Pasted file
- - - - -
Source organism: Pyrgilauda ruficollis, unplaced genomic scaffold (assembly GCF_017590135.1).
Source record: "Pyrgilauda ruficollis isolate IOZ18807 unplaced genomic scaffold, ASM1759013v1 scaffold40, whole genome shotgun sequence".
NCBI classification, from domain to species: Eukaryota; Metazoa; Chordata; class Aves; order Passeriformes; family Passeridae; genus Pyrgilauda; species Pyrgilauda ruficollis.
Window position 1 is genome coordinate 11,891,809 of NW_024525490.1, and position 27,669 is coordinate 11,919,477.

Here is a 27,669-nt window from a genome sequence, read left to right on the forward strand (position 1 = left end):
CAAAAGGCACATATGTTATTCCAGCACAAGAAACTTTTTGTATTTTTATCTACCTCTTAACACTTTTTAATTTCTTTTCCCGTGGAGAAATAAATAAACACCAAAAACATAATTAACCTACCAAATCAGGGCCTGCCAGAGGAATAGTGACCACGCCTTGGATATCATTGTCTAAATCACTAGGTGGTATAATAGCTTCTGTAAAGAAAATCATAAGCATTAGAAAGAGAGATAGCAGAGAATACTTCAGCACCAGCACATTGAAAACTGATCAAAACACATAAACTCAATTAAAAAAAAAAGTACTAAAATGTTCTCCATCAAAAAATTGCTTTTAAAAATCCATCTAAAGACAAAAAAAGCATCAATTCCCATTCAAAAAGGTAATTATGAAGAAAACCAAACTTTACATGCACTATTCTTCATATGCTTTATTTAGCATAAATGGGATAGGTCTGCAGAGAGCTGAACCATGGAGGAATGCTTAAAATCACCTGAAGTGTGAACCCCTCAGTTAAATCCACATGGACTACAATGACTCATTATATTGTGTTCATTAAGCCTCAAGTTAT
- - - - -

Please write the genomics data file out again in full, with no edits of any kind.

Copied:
Source organism: Pyrgilauda ruficollis, unplaced genomic scaffold (assembly GCF_017590135.1).
Source record: "Pyrgilauda ruficollis isolate IOZ18807 unplaced genomic scaffold, ASM1759013v1 scaffold40, whole genome shotgun sequence".
NCBI classification, from domain to species: Eukaryota; Metazoa; Chordata; class Aves; order Passeriformes; family Passeridae; genus Pyrgilauda; species Pyrgilauda ruficollis.
Window position 1 is genome coordinate 11,891,809 of NW_024525490.1, and position 27,669 is coordinate 11,919,477.

Here is a 27,669-nt window from a genome sequence, read left to right on the forward strand (position 1 = left end):
CAAAAGGCACATATGTTATTCCAGCACAAGAAACTTTTTGTATTTTTATCTACCTCTTAACACTTTTTAATTTCTTTTCCCGTGGAGAAATAAATAAACACCAAAAACATAATTAACCTACCAAATCAGGGCCTGCCAGAGGAATAGTGACCACGCCTTGGATATCATTGTCTAAATCACTAGGTGGTATAATAGCTTCTGTAAAGAAAATCATAAGCATTAGAAAGAGAGATAGCAGAGAATACTTCAGCACCAGCACATTGAAAACTGATCAAAACACATAAACTCAATTAAAAAAAAAAGTACTAAAATGTTCTCCATCAAAAAATTGCTTTTAAAAATCCATCTAAAGACAAAAAAAGCATCAATTCCCATTCAAAAAGGTAATTATGAAGAAAACCAAACTTTACATGCACTATTCTTCATATGCTTTATTTAGCATAAATGGGATAGGTCTGCAGAGAGCTGAACCATGGAGGAATGCTTAAAATCACCTGAAGTGTGAACCCCTCAGTTAAATCCACATGGACTACAATGACTCATTATATTGTGTTCATTAAGCCTCAAGTTAT